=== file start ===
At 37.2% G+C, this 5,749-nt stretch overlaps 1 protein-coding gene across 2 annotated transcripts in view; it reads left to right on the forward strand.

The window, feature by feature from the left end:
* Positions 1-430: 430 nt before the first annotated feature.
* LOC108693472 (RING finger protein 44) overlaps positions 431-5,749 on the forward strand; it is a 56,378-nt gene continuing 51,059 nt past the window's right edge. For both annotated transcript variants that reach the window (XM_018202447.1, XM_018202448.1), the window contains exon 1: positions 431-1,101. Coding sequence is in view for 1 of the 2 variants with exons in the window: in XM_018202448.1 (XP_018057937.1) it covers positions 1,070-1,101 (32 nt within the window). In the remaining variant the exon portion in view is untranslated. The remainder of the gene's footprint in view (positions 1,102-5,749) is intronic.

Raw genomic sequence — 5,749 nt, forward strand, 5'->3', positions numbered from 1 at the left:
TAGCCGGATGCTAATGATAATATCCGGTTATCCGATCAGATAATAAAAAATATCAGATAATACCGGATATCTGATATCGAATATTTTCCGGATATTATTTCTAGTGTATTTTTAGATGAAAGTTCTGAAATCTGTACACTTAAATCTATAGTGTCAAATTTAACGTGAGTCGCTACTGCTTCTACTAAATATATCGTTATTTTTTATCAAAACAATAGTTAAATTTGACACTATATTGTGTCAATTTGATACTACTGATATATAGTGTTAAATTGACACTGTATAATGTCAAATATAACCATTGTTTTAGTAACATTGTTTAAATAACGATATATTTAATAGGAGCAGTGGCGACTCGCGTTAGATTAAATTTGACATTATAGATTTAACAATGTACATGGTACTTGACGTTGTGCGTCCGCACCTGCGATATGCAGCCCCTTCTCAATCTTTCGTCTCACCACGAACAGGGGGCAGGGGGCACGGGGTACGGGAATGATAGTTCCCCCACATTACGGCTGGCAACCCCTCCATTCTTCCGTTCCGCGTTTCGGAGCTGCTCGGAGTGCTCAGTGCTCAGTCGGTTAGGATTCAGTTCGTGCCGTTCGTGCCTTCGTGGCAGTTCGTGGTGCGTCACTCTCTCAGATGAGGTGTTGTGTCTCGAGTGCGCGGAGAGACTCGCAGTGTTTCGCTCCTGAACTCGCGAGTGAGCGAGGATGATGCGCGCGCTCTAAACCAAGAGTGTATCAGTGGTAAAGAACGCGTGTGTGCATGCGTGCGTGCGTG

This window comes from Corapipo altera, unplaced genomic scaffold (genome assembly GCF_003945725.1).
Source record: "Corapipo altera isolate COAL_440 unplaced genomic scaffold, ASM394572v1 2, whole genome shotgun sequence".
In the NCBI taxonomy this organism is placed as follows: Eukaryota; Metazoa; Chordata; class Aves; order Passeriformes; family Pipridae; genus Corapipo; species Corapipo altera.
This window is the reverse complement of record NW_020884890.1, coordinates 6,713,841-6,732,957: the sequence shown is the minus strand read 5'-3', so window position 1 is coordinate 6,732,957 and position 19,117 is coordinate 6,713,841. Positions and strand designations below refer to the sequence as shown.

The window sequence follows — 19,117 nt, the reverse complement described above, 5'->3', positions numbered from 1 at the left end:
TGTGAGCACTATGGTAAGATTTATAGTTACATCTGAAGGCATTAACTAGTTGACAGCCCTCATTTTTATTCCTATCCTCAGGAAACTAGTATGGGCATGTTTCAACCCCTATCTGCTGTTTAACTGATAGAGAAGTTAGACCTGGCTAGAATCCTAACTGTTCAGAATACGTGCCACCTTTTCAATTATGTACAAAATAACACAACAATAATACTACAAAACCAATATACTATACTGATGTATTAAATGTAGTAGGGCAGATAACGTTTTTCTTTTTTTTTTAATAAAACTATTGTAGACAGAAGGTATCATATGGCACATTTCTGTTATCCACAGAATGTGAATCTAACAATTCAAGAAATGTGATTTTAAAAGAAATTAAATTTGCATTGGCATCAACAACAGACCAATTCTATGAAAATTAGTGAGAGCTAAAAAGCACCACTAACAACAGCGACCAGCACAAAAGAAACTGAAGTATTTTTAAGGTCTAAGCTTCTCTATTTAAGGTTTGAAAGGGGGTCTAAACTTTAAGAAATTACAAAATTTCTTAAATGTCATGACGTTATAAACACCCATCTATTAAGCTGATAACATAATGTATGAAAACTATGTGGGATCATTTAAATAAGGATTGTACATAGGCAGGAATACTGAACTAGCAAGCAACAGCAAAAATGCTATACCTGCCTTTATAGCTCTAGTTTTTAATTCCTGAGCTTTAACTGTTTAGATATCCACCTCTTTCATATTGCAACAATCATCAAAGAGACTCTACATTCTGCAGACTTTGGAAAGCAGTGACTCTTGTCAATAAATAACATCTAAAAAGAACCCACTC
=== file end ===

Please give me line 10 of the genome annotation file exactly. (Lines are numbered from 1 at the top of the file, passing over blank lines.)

This window is the reverse complement of record NW_020884890.1, coordinates 6,713,841-6,732,957: the sequence shown is the minus strand read 5'-3', so window position 1 is coordinate 6,732,957 and position 19,117 is coordinate 6,713,841. Positions and strand designations below refer to the sequence as shown.